The vaccine alone brought in $36.78 billion in revenue last year for Pfizer and was the drugmaker’s top-selling product. Analysts predict it’ll rack up another $32 billion this year.
Friday, October 21
The Medieval world left a biological legacy — genes that helped them survive the Black Death likely make some people today more susceptible to certain diseases.
According to the Associated Press, scientists said in a study that it’s a prime example of the way germs shape us over time. But what helped people survive the bubonic plague in the 14th century led to problems generations later.
It raised the frequency of genetic mutations that today are detrimental. Some of the same genetic variants scientists identified as protecting against the plague are associated with certain autoimmune disorders such as Crohn’s disease, rheumatoid arthritis and lupus.
All of this begs the question: Will the COVID-19 pandemic significantly impact human evolution? One scientist said he doesn’t think so because the death rate is so much lower and the majority of people who have died had already had children.
In the future, however, more deadly pandemics may well continue to shape us at the most basic level.
Thursday, October 20
The International Energy Agency said that it expects carbon emissions from burning fossil fuels to rise again this year, but by much less than in 2021 due to growth in renewable power and electric cars.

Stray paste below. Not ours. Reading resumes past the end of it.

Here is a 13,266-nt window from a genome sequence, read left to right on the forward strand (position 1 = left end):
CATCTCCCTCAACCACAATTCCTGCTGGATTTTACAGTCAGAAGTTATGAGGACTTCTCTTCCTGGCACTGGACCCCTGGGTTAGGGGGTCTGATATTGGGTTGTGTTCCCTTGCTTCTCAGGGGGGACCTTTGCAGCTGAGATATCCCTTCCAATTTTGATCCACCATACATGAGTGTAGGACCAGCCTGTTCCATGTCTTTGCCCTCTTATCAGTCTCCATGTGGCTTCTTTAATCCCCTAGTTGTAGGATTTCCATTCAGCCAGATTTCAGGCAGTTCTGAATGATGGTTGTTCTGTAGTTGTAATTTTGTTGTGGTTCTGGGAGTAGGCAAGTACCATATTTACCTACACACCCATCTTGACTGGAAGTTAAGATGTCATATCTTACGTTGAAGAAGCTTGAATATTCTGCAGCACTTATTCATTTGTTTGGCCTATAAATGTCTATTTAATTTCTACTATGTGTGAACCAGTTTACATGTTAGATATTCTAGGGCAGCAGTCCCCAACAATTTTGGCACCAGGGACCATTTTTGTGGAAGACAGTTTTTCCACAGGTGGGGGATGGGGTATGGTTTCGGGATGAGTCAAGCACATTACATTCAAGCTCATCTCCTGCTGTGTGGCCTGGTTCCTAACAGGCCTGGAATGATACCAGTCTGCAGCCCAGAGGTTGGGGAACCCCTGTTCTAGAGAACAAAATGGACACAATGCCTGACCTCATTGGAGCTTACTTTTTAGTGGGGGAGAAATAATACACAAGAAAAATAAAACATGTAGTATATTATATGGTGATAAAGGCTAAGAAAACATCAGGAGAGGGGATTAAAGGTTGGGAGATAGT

According to the Associated Press, last year saw a strong rebound In emissions of CO2 — the main greenhouse gas responsible for global warming — after the global economic downturn caused by the coronavirus pandemic.
Coal emissions grew 2% as countries that previously imported natural gas from Russia scrambled for other energy sources. However, this didn’t outweigh the expansion of solar and wind power, which saw a record rise in 2022.
Oil use also increased as pandemic-related restrictions eased, resulting in more people commuting to work and increased air travel.
Carbon dioxide emissions and other greenhouse gasses need to decline drastically in the coming decades to keep global temperatures from rising beyond 1.5 degrees Celsius (2.7 Fahrenheit), the ambitious threshold agreed upon in the 2015 Paris climate act.
Scientists say there is little room left for maneuvering because temperatures have already risen by 1.2 Celsius (2.2 Fahrenheit) compared to pre-industrial times.
Wednesday, October 19
Having a fast internet connection at home has become a near-requirement for many Americans, especially with the rise of remote education and working from home due to the COVID-19 pandemic.